History and Sky Lore

The earliest written records were astronomical observations. In 1600 B.C. Babylonians recorded the positions of stars and planets and the times of eclipses. The history of astronomy since then has been a complex interplay of philosophy and science. Cultures throughout time have observed celestial events, constantly learning about the complexities of the universe. In more recent years we have been able to witness this history in the making: we have flown to the Moon, watched the transit of Venus (which noone alive now will see again), and sent probes across the solar system. From ancient history to more recent times, read on to explore the history of astronomy.

In Memoriam, Star-style

Twenty-five years ago, a star exploded in the Large Magellanic Cloud. The first easily seen supernova since before astronomers turned telescopes to study the heavens, the explosion heralded a new age of astronomy.

December 21, 2012

In case you haven't heard, there's a rumor going around that the world will end on December 21, 2012. Did the Mayans really predict the world would end then? Is the astronomy for real? Do we have anything to worry about? Not surprisingly, the answers are "no," "no," and "of course not."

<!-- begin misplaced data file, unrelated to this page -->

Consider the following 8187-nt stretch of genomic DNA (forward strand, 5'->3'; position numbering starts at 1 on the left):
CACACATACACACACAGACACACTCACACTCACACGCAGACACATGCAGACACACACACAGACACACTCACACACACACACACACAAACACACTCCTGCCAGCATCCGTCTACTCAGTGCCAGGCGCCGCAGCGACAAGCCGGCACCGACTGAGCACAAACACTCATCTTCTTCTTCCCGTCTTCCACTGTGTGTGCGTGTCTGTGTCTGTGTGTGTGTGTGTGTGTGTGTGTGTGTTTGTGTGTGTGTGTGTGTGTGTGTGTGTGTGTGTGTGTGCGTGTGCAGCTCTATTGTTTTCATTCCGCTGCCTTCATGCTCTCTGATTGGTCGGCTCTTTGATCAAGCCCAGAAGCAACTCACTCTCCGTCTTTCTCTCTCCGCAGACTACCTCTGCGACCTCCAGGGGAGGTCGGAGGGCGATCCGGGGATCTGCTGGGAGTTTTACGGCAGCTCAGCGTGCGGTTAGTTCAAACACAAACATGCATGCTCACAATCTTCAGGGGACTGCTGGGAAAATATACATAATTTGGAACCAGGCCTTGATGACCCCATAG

New Date for Caesar’s British Invasion

In 55 BC, when Julius Caesar and his fleet approached the white cliffs of Dover on the British coast, he faced unexpectedly strong tides. Researchers from Texas State University have used tidal measurements and other astronomical clues to revise the exact date of the historic landing.

The Transit of Venus: Tales from the 18th and 19th Centuries

A magnificent rendezvous between the planet of love and the bright orb of the Sun. One of the most celebrated phenomena in astronomy. A sight unseen by anyone alive today. With superlatives like these describing a transit of Venus, it is little wonder that astronomers are eagerly awaiting the next one — June 8, 2004.…